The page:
I have a Peer Writing Fellow, But What Does That Mean?

The effective student’s guide to Writing tutors, SIs, and Peer Writing Fellows!


Karyn Williams, Staff Writer

You’ve probably heard of or had a class with a writing tutor, Supplemental Instructor, or Peer Writing Fellow.  All of these are students-leaders and employees of the Student Success Center.  They all have the shared purpose of helping students excel, but each one has a dramatically different purpose in the classroom.  A lot of the time students confuse or misunderstand the purpose of the student leader and end up not getting the help they need.  But this article will help you clearly identify each leader and their specific skill set so you can excel.

Writing tutors

What they are: It’s a common misconception to think that Writing tutors are also English tutors.  English is the study of a language while writing is the act of communicating in a written format.  So essentially, a writing tutor is a student who excels in their ability to clearly express critical thought processes, effectively deliver messages, and form reasonably sound arguments in writing.  Here at Kentucky Wesleyan, they typically aren’t English majors but come from a variety different majors and minors.

What they do: Kentucky Wesleyan’s Student Success Center employs writing tutors with a variety of skills.  They can help you proof read a paper, brainstorm ideas, aid in revision and editing, and help you properly cite your sources (let’s be honest, we could all use a little help with citations). It’s their job to help you get better at the essentials of writing which are important across all subjects.  So no matter the class you’re writing for, a writing tutor will be able to help you.

How to utilize them:  You can always visit them in the SSC with or without an appointment (you can schedule appointments through tutoring schedule email or on the SSC Brightspace page accessible to all students). Pro tip, if you want a tutor to proof read something but you’re worried it won’t be finished before you can take it to them, you can always bring your unfinished paper to a tutor.  Whether you need help starting, revising, or polishing your paper, the writing tutors are more than happy to help no matter what stage of the writing process you’re on.


What they are: SI stands for supplemental instructor.  These are students who have already taken the class and act as an additional resource outside of the instructor to provide a deeper understanding of class-specific content.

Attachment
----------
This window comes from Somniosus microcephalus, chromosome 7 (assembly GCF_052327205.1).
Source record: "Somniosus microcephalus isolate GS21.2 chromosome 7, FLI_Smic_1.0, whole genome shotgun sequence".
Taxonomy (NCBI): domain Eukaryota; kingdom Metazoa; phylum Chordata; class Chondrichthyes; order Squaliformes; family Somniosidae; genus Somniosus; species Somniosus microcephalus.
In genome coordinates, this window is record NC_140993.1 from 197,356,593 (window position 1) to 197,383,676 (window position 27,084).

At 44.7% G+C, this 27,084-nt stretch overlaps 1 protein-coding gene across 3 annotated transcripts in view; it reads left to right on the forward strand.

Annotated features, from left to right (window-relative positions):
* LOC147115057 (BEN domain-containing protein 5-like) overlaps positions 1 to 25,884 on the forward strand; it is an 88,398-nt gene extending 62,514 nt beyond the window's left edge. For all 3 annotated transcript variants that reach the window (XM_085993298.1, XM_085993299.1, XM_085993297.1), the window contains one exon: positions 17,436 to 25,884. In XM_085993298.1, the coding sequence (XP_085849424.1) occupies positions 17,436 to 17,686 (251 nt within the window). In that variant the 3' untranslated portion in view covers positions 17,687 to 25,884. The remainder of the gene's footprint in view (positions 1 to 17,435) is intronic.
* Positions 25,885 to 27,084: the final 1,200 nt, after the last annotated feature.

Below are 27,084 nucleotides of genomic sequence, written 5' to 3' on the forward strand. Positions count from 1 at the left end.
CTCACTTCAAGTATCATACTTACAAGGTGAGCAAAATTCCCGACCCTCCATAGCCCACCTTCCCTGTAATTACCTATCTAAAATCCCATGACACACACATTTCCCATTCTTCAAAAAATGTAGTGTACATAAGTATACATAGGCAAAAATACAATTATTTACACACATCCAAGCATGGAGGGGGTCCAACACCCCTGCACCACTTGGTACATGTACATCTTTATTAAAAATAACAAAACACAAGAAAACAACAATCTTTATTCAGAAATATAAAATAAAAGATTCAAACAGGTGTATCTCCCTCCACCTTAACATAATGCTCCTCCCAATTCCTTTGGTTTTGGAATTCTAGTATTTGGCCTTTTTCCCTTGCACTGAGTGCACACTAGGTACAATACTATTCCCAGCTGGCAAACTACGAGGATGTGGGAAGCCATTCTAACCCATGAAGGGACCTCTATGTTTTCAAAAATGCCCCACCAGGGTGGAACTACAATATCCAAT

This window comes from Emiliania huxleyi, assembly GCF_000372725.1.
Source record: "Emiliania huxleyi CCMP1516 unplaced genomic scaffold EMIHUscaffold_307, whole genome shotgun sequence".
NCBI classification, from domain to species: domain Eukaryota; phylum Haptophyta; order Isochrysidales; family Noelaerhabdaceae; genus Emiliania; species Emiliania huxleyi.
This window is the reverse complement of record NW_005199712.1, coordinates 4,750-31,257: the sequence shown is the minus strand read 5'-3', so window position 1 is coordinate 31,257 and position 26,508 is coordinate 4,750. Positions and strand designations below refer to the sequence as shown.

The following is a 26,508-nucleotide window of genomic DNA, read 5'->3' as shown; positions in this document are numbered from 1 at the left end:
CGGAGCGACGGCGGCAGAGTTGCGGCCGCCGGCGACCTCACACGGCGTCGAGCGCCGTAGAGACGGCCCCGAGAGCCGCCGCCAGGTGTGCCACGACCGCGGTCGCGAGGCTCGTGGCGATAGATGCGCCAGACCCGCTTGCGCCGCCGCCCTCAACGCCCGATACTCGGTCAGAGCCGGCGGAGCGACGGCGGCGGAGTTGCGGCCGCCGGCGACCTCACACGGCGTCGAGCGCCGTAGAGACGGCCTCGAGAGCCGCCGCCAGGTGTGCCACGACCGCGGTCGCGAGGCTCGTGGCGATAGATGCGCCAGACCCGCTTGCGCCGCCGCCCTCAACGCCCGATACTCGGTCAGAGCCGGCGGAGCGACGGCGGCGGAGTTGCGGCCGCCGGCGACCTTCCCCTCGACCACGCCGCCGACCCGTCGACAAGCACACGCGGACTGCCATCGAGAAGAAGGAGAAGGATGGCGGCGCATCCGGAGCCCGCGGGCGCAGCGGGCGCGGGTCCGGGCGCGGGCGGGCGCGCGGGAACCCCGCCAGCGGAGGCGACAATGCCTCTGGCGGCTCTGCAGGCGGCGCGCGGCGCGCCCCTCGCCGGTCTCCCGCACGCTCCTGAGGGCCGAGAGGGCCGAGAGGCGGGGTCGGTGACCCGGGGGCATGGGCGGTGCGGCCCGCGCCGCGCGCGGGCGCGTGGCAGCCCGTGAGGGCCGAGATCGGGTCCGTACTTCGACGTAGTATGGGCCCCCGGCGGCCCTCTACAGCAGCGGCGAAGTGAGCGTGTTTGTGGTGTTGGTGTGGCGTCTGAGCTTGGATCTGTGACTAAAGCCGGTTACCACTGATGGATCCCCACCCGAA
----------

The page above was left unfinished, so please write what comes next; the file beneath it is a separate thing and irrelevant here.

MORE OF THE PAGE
What they do:  SI’s hold class-specific tutoring sessions called SI sessions.  These are hours outside of class time when students can go to the SI and ask questions about the class content or homework assignments or as designated study times.  They also hold individual tutoring hours if you need help in a one-on-one environment.  SIs will sit in on your classes so they are up to date on the class material.

How to utilize them: Go to SI sessions.  Go to SI sessions. Go to SI sessions.  Don’t understand a concept? Go to an SI session.  Unsure if you’re on the right track with a homework assignment? Go to an SI session. Just need someone to sit with you while you work? Go to an SI session.  Seriously, utilize these resources now because you won’t have them once you graduate.

Peer Writing Fellows

What they are:  A Peer Writing Fellow is a student familiar and skilled in a discipline-specific style of writing. Oftentimes they’ve taken the class before, but not always.  PWF who have not taken the class before can still help improve the quality of your writing without knowing exact material.  Their focus is on the application of specific styles of writing (this includes citations).

What they do:  PWFs do not help you study and understand concepts better.  They can help you apply concepts to writing assignments and make sure you are utilizing them properly.  They cannot help you with a math problem set, but they can help you apply the numbers from the problem set to a research paper. They hold workshop sessions that focused on class-specific and discipline-specific writing techniques, they also hold tutoring hours to give additional homework help (for writing assignments only), and they sit in on classes so you have access to them and the instructor at the same time.

How to utilize them:  Ask them questions about writing assignments.  Go to Workshop sessions to develop a better understanding of the writing style specific to your discipline.  Go to tutoring hours if you have questions about writing assignments, need someone to write with, or need help with certain writing assignments.  Brainstorming, research, format, and editing, your PWF is here to help you learn.

QEP page: https://kwc.edu/academics/qep/